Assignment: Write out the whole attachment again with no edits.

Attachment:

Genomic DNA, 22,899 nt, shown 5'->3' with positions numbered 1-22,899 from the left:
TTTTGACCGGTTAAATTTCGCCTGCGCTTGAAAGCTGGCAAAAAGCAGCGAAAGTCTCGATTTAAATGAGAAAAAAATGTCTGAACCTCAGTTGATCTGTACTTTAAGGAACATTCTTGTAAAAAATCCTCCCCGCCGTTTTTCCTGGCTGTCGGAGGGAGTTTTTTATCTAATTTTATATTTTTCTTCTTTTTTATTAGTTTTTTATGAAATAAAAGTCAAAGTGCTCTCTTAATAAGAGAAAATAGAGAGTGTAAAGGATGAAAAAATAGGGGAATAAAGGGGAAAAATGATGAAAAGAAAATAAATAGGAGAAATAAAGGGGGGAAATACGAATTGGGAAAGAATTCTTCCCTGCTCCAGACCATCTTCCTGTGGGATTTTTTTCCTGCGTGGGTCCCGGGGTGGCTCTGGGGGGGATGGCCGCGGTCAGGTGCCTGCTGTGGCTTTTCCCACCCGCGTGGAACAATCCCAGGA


Genomic DNA, 22,899 nt, shown 5'->3' with positions numbered 1-22,899 from the left:
TTTTGACCGGTTAAATTTCGCCTGCGCTTGAAAGCTGGCAAAAAGCAGCGAAAGTCTCGATTTAAATGAGAAAAAAATGTCTGAACCTCAGTTGATCTGTACTTTAAGGAACATTCTTGTAAAAAATCCTCCCCGCCGTTTTTCCTGGCTGTCGGAGGGAGTTTTTTATCTAATTTTATATTTTTCTTCTTTTTTATTAGTTTTTTATGAAATAAAAGTCAAAGTGCTCTCTTAATAAGAGAAAATAGAGAGTGTAAAGGATGAAAAAATAGGGGAATAAAGGGGAAAAATGATGAAAAGAAAATAAATAGGAGAAATAAAGGGGGGAAATACGAATTGGGAAAGAATTCTTCCCTGCTCCAGACCATCTTCCTGTGGGATTTTTTTCCTGCGTGGGTCCCGGGGTGGCTCTGGGGGGGATGGCCGCGGTCAGGTGCCTGCTGTGGCTTTTCCCACCCGCGTGGAACAATCCCAGGA